"QTimer can only be used with threads started with QThread" warning



  • Hi, I am developing an application where I have an object (let's call it parent) which has QAudioOutput instance (let's call it child) as its member. X is being created inside the run method of a POSIX thread. As a result, I am getting this following warning -

    @QObject::startTimer: QTimer can only be used with threads started with QThread@

    child is only being used to write audio data into the audio device and I am not using any kinds of timers inside parent. All that parent does is check some buffer to see if there is any data available and if there is, it writes it into the device using child. Otherwise it goes to sleep for 10 miliseconds.

    I don't know if I can safely ignore this warning. I tried to use QThread instead of POSIX threads but I couldn't find a way to achieve the following with QThread -

    @while(true)
    {
    if(some_condition_is_true)
    exit thread safely;

    if(buffer_is_empty)
        goto sleep_for_10_miliseconds;    // this is necessary as it immediately 
                                           // relinquishes CPU rather than waiting 
                                           // in the event loop
    
    parent.play_audio_using_child();
    

    }@

    Can I safely ignore this warning? If I can't then is there any way I can code the above procedure using QThread?



  • No, you can't. The timer isn't started.

    Why should there be any problem with your code in a QThread? If it works with posix threads, it should work with QThread too. And if in doubt: just try and don't wait for a forum to answer - you might get a faster response to your question this way :-)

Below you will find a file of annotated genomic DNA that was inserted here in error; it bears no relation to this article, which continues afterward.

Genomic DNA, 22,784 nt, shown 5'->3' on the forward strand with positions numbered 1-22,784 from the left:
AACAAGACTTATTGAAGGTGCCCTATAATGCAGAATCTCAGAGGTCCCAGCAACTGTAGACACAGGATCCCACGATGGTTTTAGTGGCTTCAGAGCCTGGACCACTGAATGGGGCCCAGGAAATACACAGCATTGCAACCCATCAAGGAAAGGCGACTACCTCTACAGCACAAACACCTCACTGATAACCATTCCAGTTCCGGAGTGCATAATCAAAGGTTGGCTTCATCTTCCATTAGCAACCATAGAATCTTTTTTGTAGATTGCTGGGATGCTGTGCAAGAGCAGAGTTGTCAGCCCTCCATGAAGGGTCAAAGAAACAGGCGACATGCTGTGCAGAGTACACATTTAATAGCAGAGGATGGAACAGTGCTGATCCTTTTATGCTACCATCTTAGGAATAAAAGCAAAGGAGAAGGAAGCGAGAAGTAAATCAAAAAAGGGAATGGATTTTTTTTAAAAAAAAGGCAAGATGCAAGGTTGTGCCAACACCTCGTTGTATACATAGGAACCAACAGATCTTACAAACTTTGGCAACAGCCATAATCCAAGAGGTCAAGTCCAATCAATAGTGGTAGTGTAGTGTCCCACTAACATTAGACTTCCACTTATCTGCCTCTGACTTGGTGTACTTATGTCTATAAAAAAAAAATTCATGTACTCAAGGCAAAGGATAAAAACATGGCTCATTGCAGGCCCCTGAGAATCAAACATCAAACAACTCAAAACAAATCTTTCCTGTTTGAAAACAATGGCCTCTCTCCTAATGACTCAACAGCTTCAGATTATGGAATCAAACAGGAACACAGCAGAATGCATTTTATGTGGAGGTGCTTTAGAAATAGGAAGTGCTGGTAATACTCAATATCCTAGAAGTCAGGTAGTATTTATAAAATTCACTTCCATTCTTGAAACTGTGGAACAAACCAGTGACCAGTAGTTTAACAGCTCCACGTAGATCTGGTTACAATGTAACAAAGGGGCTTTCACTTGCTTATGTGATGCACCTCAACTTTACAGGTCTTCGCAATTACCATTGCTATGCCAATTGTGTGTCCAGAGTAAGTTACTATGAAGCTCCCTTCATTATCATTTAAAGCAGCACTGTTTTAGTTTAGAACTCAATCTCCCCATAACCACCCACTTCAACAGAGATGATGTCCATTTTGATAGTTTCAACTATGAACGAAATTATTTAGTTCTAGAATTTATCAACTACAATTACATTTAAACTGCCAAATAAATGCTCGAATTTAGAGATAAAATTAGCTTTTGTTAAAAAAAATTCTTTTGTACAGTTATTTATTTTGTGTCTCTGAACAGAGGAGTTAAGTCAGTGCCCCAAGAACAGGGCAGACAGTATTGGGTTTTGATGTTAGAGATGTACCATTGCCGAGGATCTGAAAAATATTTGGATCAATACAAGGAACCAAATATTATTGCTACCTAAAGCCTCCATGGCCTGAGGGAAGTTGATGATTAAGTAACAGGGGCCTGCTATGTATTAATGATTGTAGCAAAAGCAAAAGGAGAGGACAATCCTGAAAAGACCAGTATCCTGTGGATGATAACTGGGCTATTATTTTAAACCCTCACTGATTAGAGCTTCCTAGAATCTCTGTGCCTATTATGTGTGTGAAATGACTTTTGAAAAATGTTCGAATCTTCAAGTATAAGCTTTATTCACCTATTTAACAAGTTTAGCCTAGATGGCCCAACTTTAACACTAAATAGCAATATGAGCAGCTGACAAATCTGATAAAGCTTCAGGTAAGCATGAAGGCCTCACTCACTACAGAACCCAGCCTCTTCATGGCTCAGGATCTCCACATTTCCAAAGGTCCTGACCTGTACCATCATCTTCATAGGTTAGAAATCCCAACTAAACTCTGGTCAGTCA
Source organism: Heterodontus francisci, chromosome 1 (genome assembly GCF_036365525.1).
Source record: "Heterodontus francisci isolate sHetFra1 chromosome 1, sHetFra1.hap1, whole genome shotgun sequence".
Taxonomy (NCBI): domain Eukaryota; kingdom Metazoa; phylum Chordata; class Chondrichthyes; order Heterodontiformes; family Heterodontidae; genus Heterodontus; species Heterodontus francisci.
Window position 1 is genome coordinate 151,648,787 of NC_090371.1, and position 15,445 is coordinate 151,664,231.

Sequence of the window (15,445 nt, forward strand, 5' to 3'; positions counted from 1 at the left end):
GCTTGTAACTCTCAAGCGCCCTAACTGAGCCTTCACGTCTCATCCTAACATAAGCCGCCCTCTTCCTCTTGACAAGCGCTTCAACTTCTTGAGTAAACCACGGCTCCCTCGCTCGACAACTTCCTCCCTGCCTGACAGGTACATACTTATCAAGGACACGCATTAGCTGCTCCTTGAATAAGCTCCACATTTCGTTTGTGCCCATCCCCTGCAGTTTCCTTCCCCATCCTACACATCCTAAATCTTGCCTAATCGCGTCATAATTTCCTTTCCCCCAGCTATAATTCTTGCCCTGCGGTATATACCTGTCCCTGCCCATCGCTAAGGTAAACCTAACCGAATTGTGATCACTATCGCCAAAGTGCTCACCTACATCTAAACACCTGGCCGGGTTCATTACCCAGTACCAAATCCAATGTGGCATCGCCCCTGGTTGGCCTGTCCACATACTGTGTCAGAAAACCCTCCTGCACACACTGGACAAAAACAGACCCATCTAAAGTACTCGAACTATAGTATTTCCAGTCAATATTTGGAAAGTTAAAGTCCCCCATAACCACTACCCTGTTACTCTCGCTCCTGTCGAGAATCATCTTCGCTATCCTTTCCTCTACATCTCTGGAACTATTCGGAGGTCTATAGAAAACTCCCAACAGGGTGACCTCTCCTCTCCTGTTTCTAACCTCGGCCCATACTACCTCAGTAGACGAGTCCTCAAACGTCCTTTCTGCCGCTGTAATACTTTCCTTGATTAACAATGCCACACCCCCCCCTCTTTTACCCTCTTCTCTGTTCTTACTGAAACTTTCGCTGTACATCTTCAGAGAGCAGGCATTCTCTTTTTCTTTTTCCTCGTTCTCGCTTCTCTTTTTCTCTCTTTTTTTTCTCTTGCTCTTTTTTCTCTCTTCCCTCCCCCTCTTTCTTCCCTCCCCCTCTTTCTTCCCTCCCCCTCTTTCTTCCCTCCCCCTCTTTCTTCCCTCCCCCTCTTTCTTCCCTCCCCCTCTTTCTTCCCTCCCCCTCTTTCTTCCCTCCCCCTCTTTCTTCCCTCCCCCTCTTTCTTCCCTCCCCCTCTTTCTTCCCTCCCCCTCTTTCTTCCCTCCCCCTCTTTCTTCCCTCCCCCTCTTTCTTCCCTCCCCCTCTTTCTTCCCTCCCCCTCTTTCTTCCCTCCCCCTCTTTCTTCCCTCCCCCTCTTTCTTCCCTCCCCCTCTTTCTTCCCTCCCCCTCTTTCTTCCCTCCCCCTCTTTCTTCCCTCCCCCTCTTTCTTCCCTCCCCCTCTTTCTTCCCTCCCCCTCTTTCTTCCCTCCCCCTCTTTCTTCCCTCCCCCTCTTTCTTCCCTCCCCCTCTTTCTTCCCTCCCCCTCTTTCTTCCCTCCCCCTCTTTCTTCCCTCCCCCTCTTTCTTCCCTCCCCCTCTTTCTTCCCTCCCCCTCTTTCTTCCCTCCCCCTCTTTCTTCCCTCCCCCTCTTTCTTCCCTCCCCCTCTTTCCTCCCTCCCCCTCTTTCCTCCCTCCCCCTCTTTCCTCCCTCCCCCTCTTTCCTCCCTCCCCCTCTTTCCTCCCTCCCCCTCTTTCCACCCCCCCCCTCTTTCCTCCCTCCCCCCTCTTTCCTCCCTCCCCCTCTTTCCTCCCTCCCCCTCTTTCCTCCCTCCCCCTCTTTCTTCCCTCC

• [quote author="Volker" date="1320409501"]Why should there be any problem with your code in a QThread?[/quote]

    I tried to do that using QThread the following way -

    @class Player : public QThread
    {
    ........

    void run()
    {
        while(true)
        {
            // my previous code
        }
    }
    

    }@

    The problem is, now I don't know how can I safely terminate this Player thread from another thread, since I cannot send any signal to it (no event loop). Even if I enter into the event loop in the run method and move my code to another method in that thread class (which will then be started using signals from another thread), it won't terminate if I later send a signal to its quit slot because it's executing the code in that while loop. If I use POSIX threads then I can call pthread_cancel from another thread using this thread's id which will cause it to terminate. I couldn't find this type of termination mechanism in Qt. Is this kind of termination available?